A dramatic accent wall from Hans Krug in Tribal Makassar matte veneer divides the formal living area from the rest of the home. In this space, which seemed geared for the mid-century modern lifestyle of entertaining, Garvin envisioned an art gallery feel and used sculptural architectural elements to enhance the mood.
“It had a cool vibe and lent itself to a curved sofa that welcomes you and wraps its arms around you as you walk in,” she says. Her artistic eye also targeted the back corner of the home, where she felt a huge focal point was needed. Sarah Catherine Collective created the custom channel tufted banquette to define the space.
The kitchen features a Tribal Makassar island, Hans Krug Safari Glass countertops, and Italian leather stools. In the living space, Garvin created a warm, casual area for the family to relax, installing another custom-made curved sofa to complement the curves of the room’s fireplace, along with custom swivel chairs to flank a burl wood coffee table, giving a nod to midcentury modern style. Her choice of bouclé fabric for the chairs accented by gold and rust pillows creates a warm, energetic vibe throughout the home.
Garvin also designed the guest bath, drawing inspiration from the mint green cabinetry by Hans Krug. She used porcelain tile with a subtle geometric digital pattern and classic penny rounds for the backsplash.
A vintage Curtis Jere brass table lamp in the living room and vintage Turkish rugs from Fos Restoration Company were among some antique pieces used. “It’s always nice to put a piece of history in your home,” Garvin explains, who says she doesn’t gravitate toward any one style but likes an elegant, effortless mix. “There’s a certain feeling you get from vintage pieces; it’s an underlying vibrancy that pulsates through the room.”
Monika Nessbach pulled the sitting room together in golden chartreuse with rich navy accents. The Couture Knots white shag rug grounds her classic Knoll Barcelona chair, and the 1930s modernism-inspired Bantam sofa and William Platner coffee table, both from Design Within Reach, round out the space. Mid-century graphic wallcovering by Mitchell Black creates the vibrant accent wall, while custom floating shelves illuminated with LED lights from Illuminating Technologies add modern flair. The mid-century-inspired tripod floor lamp and artwork from Sozo Gallery add equal modern flair, complementing the Oak Champak closet by Hans Krug.
“Mid-century modern is my favorite design style, so I was really excited when Sarah and Tony approached us for this collaboration,” Nessbach says. “Our inspiration started with the idea of incorporating a focal wall with geometric patterns and built-ins, which was so indicative for this era. We then elevated the design to the 21st century by incorporating LED accent lighting and modern furniture pieces with classic roots.”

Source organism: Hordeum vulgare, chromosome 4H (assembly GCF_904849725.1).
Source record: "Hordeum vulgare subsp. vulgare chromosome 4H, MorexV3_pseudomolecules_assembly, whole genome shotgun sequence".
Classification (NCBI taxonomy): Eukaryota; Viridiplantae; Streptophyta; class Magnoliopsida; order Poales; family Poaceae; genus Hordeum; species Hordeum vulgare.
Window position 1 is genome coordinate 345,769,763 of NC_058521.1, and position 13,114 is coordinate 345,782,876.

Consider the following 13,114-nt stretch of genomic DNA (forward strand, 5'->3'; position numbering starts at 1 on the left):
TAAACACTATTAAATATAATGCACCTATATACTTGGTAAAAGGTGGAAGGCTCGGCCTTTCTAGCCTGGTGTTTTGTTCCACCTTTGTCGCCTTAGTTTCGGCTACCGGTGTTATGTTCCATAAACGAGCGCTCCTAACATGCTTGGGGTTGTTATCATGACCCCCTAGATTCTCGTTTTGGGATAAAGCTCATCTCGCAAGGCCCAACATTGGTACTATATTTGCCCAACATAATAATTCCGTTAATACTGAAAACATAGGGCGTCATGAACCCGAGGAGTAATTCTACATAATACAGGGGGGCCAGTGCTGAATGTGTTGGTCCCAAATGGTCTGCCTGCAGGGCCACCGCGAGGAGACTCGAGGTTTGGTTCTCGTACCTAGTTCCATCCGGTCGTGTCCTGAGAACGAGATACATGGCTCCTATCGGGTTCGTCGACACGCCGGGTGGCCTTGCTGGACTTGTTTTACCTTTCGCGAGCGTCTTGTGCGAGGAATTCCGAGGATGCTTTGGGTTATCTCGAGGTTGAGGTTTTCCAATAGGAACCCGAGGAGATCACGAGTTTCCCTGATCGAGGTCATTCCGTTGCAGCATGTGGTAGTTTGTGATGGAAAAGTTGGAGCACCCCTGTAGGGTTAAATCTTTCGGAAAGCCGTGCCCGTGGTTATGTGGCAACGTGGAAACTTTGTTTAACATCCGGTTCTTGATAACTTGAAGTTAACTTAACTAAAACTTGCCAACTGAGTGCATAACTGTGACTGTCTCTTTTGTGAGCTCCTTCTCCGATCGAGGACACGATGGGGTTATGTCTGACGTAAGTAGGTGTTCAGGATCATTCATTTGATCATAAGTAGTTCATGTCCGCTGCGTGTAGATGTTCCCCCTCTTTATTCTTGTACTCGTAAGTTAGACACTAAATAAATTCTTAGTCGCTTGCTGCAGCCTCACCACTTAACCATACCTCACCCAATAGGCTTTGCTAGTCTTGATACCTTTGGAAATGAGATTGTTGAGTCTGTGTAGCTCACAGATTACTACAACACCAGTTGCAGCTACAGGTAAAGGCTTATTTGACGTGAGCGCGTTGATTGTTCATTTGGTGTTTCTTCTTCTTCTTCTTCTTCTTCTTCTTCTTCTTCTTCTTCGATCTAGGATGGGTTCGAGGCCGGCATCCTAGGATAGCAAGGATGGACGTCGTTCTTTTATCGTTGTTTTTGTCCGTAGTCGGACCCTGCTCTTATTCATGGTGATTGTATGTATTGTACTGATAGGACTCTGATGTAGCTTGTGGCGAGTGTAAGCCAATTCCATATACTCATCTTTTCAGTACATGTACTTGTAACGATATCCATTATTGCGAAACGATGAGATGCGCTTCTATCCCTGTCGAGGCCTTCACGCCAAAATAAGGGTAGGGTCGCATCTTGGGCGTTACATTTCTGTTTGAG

Ashley DeLapp also likes to throw a little vintage into the mix, using vintage lamps and nightstands in the master bedroom she designed. “I always incorporate vintage pieces into my designs,” DeLapp says. “They give character when used alongside new items and I love how they make a room unique.”
DeLapp drew her inspiration from the shag rug with its muted palette of blues, purples, and blush. Bold color is DeLapp’s trademark, so she chose grasscloth by Phillip Jeffries in vivid purple to accent the wall behind the bed. Artwork and pillows by local artist Windy O’Connor pair nicely with the patterns and textures DeLapp chose to accent a Hans Krug Walnut Corte laminate closet. The modern brass chandelier from Illuminate Vintage adds a final crowning touch. The home has been such a success and the team’s collaboration worked so well; Battah says he is eager to tackle another mid-century remodel. “We know there is a renewed appreciation for the unique design qualities of mid-century modern homes, and these homes are in danger of being torn down,” Battah says. “We are working to preserve these neighborhoods that make Charlotte unique by finding and restoring as many of these homes as we can. Our team has a vision for modern design that celebrates mid-century modernism and also works for the way we live today.”